A.C.A.B. is an anti-police acronym. It’s an abbreviation for “All Cop[per]s Are Bastards”. Today, the A.C.A.B. we can find on many walls and slogans in graffiti, tattoo’s and another graphic which has the main goal to show antipathy against law enforcement and police. The first appearing of this acronym in public is in 1977 when a journalist from Newcastle spent the night in prison. He documented A.C.A.B. acronym written on prison walls. He published book “The Dictionary of Catchphrases” where it is written that A.C.A.B. acronym is from early 1970th and can’t be older until full meaning of words coming from 1920. British punk band, the 4.Skins populated acronym A.C.A.B. through their song with the same name during 1980-es.
Using of acronym A.C.A.B.
The acronym is often integrated into prison tattoos in the United Kingdom apropos Great Britain. It’s often written on fist, finger by finger, and sometimes like small dots on every finger. In modern politics, all sides using acronym “ACAB” like “All Cops Are Bastards”. It’s most used in the world of football fans worldwide.
Using of ACAB, as we mentioned is most popular in the world of sports fans, especially football ones and their ULTRAS culture. It’s not weird to see graffiti, t-shirts, transparent and other equipment of football hooligan “decorated” with these symbols and acronyms. It’s their way to show their anger against police and law enforcement.
In past years, publishing of ACAB in public, in many countries was forbidden by law, so the football fans created an alternative. The new synonym 1312 means same as ACAB and that was a way to override laws in some countries. 1312 means that every number is one letter (1312=A.C.A.B., where 1 stands for A, 3 stands for C, 1 stands for A and 2 stands for B what fits the letters from the English alphabet).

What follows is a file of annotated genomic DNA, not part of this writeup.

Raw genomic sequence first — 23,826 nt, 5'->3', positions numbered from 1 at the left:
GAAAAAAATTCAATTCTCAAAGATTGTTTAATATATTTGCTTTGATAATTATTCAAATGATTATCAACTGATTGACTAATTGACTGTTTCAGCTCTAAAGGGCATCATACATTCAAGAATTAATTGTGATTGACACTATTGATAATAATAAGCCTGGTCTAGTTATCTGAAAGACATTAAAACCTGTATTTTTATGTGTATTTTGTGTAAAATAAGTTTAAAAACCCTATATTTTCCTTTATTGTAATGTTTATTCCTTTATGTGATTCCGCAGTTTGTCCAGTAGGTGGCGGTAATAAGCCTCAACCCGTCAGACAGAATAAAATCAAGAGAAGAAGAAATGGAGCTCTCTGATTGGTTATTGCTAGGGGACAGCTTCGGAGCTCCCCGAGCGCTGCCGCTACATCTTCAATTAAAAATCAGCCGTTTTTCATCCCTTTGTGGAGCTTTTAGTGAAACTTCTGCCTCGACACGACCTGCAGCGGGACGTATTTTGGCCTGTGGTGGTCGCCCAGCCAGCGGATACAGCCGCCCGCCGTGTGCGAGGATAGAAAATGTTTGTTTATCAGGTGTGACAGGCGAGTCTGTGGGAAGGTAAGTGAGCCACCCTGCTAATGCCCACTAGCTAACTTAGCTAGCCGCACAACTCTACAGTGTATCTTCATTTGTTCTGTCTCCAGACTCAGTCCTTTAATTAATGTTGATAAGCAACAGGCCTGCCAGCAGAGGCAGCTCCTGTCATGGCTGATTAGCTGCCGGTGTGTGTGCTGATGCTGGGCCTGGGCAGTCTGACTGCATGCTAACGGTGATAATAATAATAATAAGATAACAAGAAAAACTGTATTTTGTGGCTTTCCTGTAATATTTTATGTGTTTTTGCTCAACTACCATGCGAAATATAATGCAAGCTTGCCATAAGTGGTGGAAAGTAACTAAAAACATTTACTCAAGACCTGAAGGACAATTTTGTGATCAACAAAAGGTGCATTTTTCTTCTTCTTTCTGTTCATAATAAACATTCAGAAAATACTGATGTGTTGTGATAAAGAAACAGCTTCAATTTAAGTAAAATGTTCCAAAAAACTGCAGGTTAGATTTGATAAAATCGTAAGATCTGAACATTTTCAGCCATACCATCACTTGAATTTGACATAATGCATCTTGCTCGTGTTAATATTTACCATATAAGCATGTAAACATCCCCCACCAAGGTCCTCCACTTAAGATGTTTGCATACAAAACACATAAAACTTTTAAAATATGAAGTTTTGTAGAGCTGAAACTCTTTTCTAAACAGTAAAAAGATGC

Today, in most countries in Europe, publishing of these symbols is forbidden by law and punishable as a minor offense because it’s recognized as inappropriate behavior and abetment on riots.
Yakuza: A Brief Introduction to the World of Japanese Mafia
With its origins dating back to the early days of Tokugawa shogunate, the Japanese Yakuza remains one of the most prosperous and probably the world’s wealthiest organized crime group.
Today yakuza groups in Japan number over 100,000 members; for comparison’s sake, the number of active personnel serving in the country’s army number nearly 250,000. The largest yakuza syndicate, Yamaguchi-gumi, had an annual income of over $80 billion by 2015.
The exact origins of the name ‘yakuza’ remain unclear, though according to the most popular theory, it was derived from the name of a losing hand (8-9-3, ya-ku-za) in the card game Oicho-Kabu – a reference to the outcast status of the group.
The origins of the yakuza can be traced to groups known as bakuto (people involved in gambling) and tekiya (street peddlers who often dealt with illicit and stolen goods).
A significant portion of Yakuza membership is also comprised of burakumin – people belonging to the Japanese ‘untouchable caste.’ Yakuza groups are well known for their strict discipline, with transgressors often forced to cut off their own fingers to make amends.
Another distinct feature of Yakuza members is their full-body tattoos (irezumi) which became so firmly associated with yakuza that some Japanese businesses, like public bath houses and hot springs resorts, have started to turn away tattooed patrons.
Yakuza groups engage in a wide variety of activities, both legal and illegal. While running drug trafficking and gun smuggling operations, prostitution rings and illegal gambling houses, they also supply manpower to construction crews and mediate disputes.
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